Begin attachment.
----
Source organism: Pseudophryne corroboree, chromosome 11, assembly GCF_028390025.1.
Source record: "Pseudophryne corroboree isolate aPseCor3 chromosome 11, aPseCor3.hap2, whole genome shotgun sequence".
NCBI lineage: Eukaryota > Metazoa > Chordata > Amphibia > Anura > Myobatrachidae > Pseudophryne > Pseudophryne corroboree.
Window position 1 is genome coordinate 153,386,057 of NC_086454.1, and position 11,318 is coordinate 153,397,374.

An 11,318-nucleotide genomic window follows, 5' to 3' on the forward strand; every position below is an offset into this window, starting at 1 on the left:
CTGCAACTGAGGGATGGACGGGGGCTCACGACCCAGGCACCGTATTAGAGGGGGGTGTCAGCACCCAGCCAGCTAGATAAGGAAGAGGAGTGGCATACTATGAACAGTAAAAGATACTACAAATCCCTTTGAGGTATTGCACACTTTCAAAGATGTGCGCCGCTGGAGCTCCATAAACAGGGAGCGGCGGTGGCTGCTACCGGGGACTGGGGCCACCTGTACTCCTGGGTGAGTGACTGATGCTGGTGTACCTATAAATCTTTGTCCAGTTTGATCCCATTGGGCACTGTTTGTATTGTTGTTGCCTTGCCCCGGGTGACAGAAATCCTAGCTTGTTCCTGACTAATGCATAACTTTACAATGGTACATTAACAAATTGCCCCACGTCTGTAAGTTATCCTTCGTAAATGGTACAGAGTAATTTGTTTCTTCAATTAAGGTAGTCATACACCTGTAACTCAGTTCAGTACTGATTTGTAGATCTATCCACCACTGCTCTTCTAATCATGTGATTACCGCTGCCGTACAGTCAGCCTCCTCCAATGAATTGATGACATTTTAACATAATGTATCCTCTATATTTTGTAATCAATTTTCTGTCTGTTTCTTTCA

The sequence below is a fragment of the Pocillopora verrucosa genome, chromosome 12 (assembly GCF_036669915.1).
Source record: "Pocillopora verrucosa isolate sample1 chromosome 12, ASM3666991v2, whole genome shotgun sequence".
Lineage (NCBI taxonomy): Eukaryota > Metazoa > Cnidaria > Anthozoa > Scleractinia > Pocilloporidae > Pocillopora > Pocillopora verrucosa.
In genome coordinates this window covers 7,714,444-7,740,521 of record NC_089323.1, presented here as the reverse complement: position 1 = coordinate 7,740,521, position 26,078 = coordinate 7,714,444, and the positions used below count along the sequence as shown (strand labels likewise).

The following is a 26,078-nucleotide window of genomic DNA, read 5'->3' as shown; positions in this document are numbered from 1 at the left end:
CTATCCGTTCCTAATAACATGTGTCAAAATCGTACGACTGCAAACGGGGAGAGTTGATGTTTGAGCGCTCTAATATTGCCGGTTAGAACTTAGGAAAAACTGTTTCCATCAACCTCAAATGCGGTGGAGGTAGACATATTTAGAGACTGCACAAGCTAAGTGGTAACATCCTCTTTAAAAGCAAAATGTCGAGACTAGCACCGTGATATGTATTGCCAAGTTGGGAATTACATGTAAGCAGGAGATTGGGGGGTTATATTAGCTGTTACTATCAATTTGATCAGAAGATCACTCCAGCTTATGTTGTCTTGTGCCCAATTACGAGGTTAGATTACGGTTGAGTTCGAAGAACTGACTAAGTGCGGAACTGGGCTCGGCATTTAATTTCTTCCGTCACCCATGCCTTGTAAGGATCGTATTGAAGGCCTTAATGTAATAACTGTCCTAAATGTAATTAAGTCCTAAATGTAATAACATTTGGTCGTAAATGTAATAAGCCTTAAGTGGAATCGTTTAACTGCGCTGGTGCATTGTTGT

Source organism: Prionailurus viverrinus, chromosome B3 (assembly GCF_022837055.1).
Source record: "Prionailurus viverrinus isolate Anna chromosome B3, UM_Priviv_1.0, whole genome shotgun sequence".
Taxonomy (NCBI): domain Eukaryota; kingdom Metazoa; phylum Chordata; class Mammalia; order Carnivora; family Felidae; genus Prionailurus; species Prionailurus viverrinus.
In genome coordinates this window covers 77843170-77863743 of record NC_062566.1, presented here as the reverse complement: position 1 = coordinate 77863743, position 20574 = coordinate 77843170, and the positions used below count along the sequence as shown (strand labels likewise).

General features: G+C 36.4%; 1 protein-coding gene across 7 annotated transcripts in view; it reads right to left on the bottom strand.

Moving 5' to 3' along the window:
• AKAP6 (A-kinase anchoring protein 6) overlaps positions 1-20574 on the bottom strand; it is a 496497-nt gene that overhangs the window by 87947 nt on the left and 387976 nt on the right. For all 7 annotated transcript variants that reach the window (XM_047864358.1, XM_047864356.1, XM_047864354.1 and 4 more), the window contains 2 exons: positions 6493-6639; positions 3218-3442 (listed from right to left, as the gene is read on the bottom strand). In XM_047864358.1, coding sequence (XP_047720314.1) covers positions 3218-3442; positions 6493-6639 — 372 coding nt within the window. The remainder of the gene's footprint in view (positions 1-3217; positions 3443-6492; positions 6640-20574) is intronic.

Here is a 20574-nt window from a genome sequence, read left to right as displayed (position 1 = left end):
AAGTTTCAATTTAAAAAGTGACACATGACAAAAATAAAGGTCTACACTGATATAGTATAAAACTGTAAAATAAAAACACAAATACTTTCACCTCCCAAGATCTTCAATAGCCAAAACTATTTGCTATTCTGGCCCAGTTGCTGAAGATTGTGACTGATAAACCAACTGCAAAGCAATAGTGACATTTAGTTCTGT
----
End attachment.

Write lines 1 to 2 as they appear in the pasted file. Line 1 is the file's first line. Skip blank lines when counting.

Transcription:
Source organism: Pseudophryne corroboree, chromosome 11, assembly GCF_028390025.1.
Source record: "Pseudophryne corroboree isolate aPseCor3 chromosome 11, aPseCor3.hap2, whole genome shotgun sequence".